Devotion 4. The 2nd Promise of a Savior, “A Prophet Like Me”.
What is a prophet? God chooses and calls a person to be a prophet. For example, God told Jeremiah “Before I formed you in the womb I knew you and before you were born I consecrated you. I appointed you a prophet to the nations.” Jeremiah 1:4-5. Jeremiah actual tried to get out of it, claiming he was too young. But God said not to claim youth and to speak whatever God commanded him to speak. (Jeremiah 1:6-7).
God let the prophets know his mind and purpose and enabled them to speak about it through the Holy Spirit. That is why so many of their speeches began with “thus says the Lord”. They spoke his very words.
Many think of prophets as ones who foretell the future. Mostly the prophets preached the law and the covenant. They warned Israel to repent and obey the covenant. Sometimes they brought word that God would act to protect them. Sometimes they brought warnings that God would punish or destroy them for disobedience.
Moses was a great prophet. God spoke the law of the covenant to him and he spoke it to Israel. He led Israel to obey the Lord. He prayed for Israel when Israel rebelled. He even told them they would eventually rebel and be driven out of the land for it.
At the end of his life Moses told Israel:
“The Lord your God will raise up for you a prophet like me from among you, from your brothers – it is to him you shall listen-just as you desired of the Lord your God at Horeb on the day of the assembly when you said ‘let me not hear again the voice of the Lord my God or see this great fire any more lest I die.’ And the Lord said to me ‘They are right in what they have spoken. I will raise up for them a prophet like you from among their brothers. And I will put my words in his mouth and he shall speak to them”. Deuteronomy 18:15-18.
Certainly God raised up many prophets to speak to Israel. Samuel, Elijah, Elisha, Amos, Ezekiel and many others.
But the ultimate fulfillment of this word was Christ.
The Jews themselves interpreted this message as messianic. At the time of Jesus, they were looking for the prophet promised by Moses. The priests and Levites asked John the Baptist if he was the prophet. (John 1:19-21). When Jesus fed the 5,000, the people said “this is indeed the Prophet who is to come into the world” (John 6:14). When Jesus preached at the Feast of Booths the people said “This really is the Prophet” (John 7:40). Finally, Peter preached in Solomon’s Portico and invoked this passage to call Jews to believe in Jesus as the Messiah. (Acts 3:22)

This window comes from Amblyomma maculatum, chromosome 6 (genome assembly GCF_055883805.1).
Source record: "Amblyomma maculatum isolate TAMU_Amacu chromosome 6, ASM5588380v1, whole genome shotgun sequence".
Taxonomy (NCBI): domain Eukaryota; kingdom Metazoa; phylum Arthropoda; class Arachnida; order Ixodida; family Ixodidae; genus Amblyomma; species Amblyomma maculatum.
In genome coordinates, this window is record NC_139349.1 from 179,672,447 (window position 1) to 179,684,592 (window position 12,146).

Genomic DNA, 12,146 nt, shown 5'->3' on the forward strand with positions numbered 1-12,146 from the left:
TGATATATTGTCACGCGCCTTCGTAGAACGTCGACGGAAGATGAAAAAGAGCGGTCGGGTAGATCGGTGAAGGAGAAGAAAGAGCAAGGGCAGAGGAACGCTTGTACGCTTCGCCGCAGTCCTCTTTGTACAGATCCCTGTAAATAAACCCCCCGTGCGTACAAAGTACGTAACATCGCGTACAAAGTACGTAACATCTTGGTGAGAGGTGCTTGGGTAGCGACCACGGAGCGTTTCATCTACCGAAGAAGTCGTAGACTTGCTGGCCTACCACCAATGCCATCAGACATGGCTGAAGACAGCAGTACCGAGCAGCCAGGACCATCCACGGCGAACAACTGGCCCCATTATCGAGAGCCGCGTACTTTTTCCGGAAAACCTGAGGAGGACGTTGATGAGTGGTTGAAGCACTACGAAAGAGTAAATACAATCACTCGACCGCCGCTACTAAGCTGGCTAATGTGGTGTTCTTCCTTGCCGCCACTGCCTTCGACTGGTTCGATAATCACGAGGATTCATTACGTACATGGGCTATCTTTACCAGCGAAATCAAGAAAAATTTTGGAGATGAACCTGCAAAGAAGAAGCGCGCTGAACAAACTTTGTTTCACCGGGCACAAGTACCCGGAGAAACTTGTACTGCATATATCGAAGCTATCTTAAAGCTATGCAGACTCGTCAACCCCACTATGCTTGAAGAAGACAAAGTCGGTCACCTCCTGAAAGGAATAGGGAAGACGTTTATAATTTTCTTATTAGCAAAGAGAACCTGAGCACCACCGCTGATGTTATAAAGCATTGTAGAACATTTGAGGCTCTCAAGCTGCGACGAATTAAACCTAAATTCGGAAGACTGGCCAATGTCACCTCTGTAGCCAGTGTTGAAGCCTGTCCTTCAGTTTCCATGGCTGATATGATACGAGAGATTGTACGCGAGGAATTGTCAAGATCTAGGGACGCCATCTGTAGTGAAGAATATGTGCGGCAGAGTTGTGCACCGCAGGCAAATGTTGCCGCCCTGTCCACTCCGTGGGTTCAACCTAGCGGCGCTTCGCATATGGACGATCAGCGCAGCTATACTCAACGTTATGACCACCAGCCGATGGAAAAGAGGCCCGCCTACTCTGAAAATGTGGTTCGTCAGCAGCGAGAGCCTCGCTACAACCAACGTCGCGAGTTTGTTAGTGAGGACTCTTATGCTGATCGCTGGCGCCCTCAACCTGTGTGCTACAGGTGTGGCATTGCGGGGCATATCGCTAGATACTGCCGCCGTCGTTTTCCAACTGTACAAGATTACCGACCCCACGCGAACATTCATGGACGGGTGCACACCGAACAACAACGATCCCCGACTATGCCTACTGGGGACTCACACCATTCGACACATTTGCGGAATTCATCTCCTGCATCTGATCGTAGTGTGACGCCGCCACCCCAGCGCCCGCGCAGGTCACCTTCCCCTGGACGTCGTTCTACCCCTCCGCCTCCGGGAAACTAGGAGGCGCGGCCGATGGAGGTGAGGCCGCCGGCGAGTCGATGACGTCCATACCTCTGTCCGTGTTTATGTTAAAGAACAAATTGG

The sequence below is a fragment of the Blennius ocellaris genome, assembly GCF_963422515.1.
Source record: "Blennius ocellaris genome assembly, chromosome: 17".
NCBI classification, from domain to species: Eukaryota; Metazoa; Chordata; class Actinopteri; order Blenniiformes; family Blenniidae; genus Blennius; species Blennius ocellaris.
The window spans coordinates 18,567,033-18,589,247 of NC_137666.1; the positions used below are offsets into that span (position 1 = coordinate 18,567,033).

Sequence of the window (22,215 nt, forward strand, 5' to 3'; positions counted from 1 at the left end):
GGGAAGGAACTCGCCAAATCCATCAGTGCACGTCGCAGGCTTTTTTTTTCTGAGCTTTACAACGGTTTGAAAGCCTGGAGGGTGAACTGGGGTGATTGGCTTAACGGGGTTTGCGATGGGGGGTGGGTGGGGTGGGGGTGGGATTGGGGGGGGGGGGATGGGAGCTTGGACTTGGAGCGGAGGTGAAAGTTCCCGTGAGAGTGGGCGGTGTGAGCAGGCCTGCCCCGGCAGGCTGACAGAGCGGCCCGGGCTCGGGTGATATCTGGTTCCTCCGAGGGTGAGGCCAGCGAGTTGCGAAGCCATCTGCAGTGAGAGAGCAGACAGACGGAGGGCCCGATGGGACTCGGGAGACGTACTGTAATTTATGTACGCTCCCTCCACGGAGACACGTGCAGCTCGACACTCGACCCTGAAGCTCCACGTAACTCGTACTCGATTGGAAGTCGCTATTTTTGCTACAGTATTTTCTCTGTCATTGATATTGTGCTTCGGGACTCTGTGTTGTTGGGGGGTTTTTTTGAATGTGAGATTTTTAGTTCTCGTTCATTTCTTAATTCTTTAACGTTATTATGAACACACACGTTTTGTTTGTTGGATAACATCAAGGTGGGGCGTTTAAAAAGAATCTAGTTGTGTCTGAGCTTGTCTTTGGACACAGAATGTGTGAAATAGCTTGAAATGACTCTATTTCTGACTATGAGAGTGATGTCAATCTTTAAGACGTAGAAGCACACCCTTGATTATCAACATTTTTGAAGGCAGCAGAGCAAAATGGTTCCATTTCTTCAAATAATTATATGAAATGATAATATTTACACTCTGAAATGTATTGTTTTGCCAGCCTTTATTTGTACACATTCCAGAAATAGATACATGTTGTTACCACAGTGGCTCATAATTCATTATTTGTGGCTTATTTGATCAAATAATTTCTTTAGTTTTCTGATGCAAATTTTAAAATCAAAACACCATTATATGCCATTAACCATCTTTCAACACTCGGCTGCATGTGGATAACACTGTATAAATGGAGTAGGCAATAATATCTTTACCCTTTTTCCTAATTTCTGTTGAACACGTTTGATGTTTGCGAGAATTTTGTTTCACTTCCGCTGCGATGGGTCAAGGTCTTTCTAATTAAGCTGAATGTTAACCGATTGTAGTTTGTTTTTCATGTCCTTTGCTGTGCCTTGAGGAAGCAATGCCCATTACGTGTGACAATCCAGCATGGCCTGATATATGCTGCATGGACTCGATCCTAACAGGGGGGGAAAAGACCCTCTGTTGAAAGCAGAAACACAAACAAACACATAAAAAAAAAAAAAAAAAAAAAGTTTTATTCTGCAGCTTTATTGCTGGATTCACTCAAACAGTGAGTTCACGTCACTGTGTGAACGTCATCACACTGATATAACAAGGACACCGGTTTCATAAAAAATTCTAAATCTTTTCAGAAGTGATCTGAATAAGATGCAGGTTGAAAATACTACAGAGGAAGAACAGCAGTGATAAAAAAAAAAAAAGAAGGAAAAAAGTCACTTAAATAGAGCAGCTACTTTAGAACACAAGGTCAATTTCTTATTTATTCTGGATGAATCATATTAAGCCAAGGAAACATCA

We often hear the offices of Jesus referred to as prophet, priest and king. How did he function as a prophet? He knew the mind and words of God and spoke them. He did what the Father told him to do and said what the Father told him to say.
John wrote “No one has ever seen God (the Father). The only God (Jesus the Son) who is at the Father’s side, he has made him known (John 1:18).
Jesus said “…whatever the father does, that the Son does likewise. For the Father loves the Son and shows him all that he himself is doing. John 5:19). He also said “I declare to the world what I have heard from him” (John 8:26) and “all that I have heard from my Father I have made known to you.” John 16:15).
Jesus’ words are the last prophetic words. The New Testament is the writing of Jesus’ words and life in his words and in those of the apostles. Their teaching is his teaching. There are no new prophets and no new words. The words of those who claim to have new sayings from God or new revelations are false. The writer of Hebrews made this plain when he wrote “Long ago at many times and in many ways, God spoke to our fathers by the prophets, but in these last days he has spoken to us by his Son…” (Hebrews 1:1-2).
Even that last prophetic word in the New Testament, the Book of Revelation, is the word of Christ. John made it clear. He wrote:
“The revelation of Jesus Christ, which God gave him to show to his servants the things that must soon take place. He made it known by sending his angel to his servant John, who bore witness to the testimony of Jesus Christ, even to all that he saw.” (Revelation 1:1-2).
Our gracious Heavenly Father revealed to us through his prophet Moses that a great prophet like Moses would eventually come to us. As John says in his gospel, the law came through Moses but Jesus brought us grace and truth.
All of those centuries passed from Moses and Joshua through the Judges, the kings, the exile, the return under Ezra and Nehemiah, the years of silence at the end of the prophets, and God still remembered and kept his word. At the right time, he caused a little baby to be born to a poor Jewish couple from a little town. And in so doing, he kept his word and brought it to pass, giving us the last and greatest prophet, the one who was with God and was God and spent eternity in perfect fellowship and harmony with the Father and Spirit before coming to us.
He was thus the perfect one to not only speak the words of the Father, but to reveal the Father to us, to make God known. He not only spoke, he lived and reflected the perfect image of God.
We reflect at Christmas on the wonder of God born in flesh to live among us. That alone is a wonder. But it is a great wonder also that he kept this word and brought it to pass in this event, along with many others.
This is the great God we worship and serve.